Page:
Definition and Overview

Extracorporeal membrane oxygenation is a life-saving procedure used in intensive care medicine to provide both respiratory and cardiac support for patients whose heart and lung functions are compromised. Also known as extracorporeal life support (ECLS), it is typically used on younger patients, but over the last few years, it is also being used for patients suffering from cardiac and respiratory failure.

There are two types of extracorporeal membrane oxygenation—veno-arterial and veno-venous. Both involve the drainage of blood from the veins, which is then oxygenated outside of the patient’s body. The difference between the procedures is the method of returning the oxygenated blood. With veno-arterial, the blood is returned to the arterial system, while with the veno-venous, the blood is returned to the venous system. Also, a veno-venous extracorporeal membrane oxygenation does not provide cardiac support for the patient.

Who Should Undergo and Expected Results

Extracorporeal membrane oxygenation is often used on infants and children with cardiac and respiratory problems, especially those who need a heart-lung bypass support. It can also be offered to patients—even adults—with the following conditions:

  • Congenital malformations of the heart
  • Severe pneumonia
  • MAS, or meconium aspiration syndrome
  • Severe air leak problems in the lungs
  • CGH, or congenital diaphragmatic hernia
  • Severe pulmonary hypertension
  • Cardiac arrest
  • Hypoxemic respiratory failure
  • Refractory cardiogenic shock
  • Hypercapnic respiratory failure

The procedure is also recommended for:

  • Young patients awaiting a heart or lung transplant who require cardiac and respiratory support before the procedure
  • Patients who have undergone a cardiopulmonary bypass during and after cardiac surgery and have not responded well to weaning

Extracorporeal membrane oxygenation can also serve as a bridge to heart transplantation, or during the period where the patient and the medical team are waiting for the placement of a ventricular assist device.

The procedure can help increase the patient’s survival rates, especially in patients with neonatal respiratory failures. For adults with respiratory failure, the procedure provides a 55% survival rate.

How is the procedure performed?

The ECMO machine is the most important component of the procedure. This apparatus has a blood pump connected to raceway tubing, a venous reservoir, a countercurrent heat exchanger, and a membrane oxygenator. The artificial lungs also have a roller pump (for younger patients) or a vortex centrifugal pump. Three types of artificial lungs are used with an ECMO machine, namely hollow-fiber, membrane, and bubble devices. Air bubble detectors are also in place to ensure that there will be no air bubbles in the blood once they are returned to the patient’s body.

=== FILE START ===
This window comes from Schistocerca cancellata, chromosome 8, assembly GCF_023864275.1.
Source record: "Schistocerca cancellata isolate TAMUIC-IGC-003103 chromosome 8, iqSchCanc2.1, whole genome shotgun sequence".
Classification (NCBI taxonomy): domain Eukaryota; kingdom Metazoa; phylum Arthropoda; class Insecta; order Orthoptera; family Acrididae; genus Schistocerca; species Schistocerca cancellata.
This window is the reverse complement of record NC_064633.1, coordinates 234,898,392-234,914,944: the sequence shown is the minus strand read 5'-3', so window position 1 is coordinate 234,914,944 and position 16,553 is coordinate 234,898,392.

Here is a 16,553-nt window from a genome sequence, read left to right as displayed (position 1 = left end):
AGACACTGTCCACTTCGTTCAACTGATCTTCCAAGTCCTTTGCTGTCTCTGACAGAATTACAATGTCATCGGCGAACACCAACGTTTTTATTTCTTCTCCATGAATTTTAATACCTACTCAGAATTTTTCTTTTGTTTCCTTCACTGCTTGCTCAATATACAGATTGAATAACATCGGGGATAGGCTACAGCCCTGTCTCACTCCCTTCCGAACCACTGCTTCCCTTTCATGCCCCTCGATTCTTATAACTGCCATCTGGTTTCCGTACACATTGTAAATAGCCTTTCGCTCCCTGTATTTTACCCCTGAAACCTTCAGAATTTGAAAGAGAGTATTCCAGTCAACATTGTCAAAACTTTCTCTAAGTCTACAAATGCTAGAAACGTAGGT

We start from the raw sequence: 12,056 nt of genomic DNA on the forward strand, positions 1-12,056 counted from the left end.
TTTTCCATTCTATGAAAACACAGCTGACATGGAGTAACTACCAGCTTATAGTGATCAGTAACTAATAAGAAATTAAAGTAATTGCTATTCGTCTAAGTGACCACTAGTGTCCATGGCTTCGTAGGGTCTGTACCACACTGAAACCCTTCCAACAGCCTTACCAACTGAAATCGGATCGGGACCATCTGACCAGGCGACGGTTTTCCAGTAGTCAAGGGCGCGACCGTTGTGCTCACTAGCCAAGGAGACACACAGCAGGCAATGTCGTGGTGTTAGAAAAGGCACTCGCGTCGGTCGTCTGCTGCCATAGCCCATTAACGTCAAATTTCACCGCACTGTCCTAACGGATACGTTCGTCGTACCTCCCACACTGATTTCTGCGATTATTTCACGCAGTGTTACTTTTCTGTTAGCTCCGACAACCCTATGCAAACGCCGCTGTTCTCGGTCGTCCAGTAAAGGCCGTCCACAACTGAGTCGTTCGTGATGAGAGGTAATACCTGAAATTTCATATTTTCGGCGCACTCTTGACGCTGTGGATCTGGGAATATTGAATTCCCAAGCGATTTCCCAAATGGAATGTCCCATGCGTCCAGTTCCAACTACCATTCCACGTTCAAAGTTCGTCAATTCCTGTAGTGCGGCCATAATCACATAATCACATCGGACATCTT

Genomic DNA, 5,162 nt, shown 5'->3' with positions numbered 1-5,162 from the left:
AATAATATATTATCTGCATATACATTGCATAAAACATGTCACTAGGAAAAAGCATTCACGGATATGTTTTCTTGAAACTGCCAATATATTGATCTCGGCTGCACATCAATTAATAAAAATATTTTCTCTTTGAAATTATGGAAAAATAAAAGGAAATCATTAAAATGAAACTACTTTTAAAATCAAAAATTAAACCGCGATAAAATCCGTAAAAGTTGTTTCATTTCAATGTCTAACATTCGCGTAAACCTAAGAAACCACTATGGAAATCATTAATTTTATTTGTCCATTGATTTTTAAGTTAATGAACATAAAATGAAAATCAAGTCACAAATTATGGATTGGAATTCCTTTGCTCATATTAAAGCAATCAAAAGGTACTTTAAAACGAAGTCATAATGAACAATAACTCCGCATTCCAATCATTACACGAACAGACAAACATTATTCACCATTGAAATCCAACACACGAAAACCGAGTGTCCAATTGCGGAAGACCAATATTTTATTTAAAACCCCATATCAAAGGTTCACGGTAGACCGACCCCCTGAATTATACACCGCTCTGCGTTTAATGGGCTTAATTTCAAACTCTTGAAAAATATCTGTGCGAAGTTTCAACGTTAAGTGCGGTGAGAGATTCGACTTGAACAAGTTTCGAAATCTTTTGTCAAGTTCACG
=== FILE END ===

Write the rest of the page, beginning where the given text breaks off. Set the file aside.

The techniques used in this procedure are:

  • Veno-arterial ECMO - This procedure is often used for neonatal patients. A small incision is made where a cannula is inserted through the patient’s right jugular vein and into the right atrium. The patient’s blood is then drained into a venous reservoir located three to four feet below heart level. The blood is pumped through the oxygenator and then warmed to body temperature before returned to the patient’s body.

  • Veno-venous ECMO - This technique can be performed on older patients. The surgeon will first make an incision to place a double-lumen cannula into the right jugular vein and the right atrium. The medical team will then initiate the drawing of desaturated blood from the right atrium using the outer cannula. Oxygenated blood will be returned through the inner lumen of the cannula and direct blood across the patient’s tricuspid valve.

Possible Risks and Complications

Patients who are recommended to undergo an ECMO procedure are typically very ill, which means that they are at a higher risk of medical problems in the future. One of the risks is death. Additional risks and complications of an extracorporeal membrane oxygenation include:

  • Excessive bleeding
  • Formation of blood clots
  • Infection in the blood and site of cannula insertion
  • Issues with a transfusion

Mechanical issues of the ECMO apparatus—including breakages, stoppage, and obstruction in the interconnected pipes and tubes—can also harm the patient.


  • Baffes TG, Fridman JL, Bicoff JP, Whitehill JL. Extracorporeal circulation for support of palliative cardiac surgery in infants. Ann Thorac Surg. 1970 Oct. 10(4):354-63.

  • Smith IJ, Sidebotham DA, McGeorge AD, Dorman EB, Wilsher ML, Kolbe J. Use of extracorporeal membrane oxygenation during resection of tracheal papillomatosis. Anesthesiology. 2009 Feb. 110(2):427-9.

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